Schneider, F., Gruman, J., & Couts, L. (2012). Applied social psychology: Understanding and addressing social and practical problems (2nd ed.). Thousand Oaks, CA: SAGE Publications.

Cockburn, H. (2017, March 10). The most feared gang in America ‘sacrifices teenage girl to Satan. The Independent. Retrieved from

1 comment

  1. First, I would like to acknowledge the thoughtfulness that went into this post. Deviance training is absolutely no joke. It is how they recruit individuals to enhance and strengthen their numbers, fully utilizing them to promote their agenda. On that note, may Matti rest easy. Not only was he in the “wrong place at the wrong time”, making his death an unfortunate circumstance, he didn’t receive help from his friends and strangers from the busy street. It’s like a loss of humanity there, reading that, for fear of street gangs.

    This reminds me of a video I watched of a young assumed middle grade school boy who was relentlessly bashed by other peers of his age that wore blue bandanas to signal they are Crips. It was an initiation the young boy wanted no part of. Instead, they kicked him around in the bathroom to “convince him” and that they were stronger together as a gang. The video was cut off in the middle of the action. This is what I can assume would be the limited adolescence individuals engaging in this deviance training. Furthermore, how could the justice system fight against deviance training?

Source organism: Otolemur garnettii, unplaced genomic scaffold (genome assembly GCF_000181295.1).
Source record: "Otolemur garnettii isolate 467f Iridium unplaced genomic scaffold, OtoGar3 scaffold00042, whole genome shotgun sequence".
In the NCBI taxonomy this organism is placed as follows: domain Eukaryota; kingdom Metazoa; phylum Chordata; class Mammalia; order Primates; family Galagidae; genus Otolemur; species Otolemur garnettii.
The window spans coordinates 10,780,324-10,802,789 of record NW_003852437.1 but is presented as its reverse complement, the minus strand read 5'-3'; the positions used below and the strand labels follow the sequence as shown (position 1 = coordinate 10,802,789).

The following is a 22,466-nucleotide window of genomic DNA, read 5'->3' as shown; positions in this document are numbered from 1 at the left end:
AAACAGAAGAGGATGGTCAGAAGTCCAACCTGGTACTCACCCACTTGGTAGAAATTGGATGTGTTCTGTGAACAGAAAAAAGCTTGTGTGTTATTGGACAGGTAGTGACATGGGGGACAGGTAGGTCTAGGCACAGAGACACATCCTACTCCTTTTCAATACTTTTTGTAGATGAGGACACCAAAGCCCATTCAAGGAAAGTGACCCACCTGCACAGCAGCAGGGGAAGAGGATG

Deviance training seems rooted in oppression and low poverty driven neighborhoods. There needs to be more support given to those neighborhoods before deviance training can even be touched as an issue. It is the driving force of recruitment, yes, but educational awareness, support from the government and non-discrimination would drive a wedge between deviance training and standing street gangs.

    Schneider, F., Gruman, J., & Couts, L. (2012). Applied social psychology: Understanding and addressing social and practical problems (2nd ed.). Thousand Oaks, CA: SAGE Publications.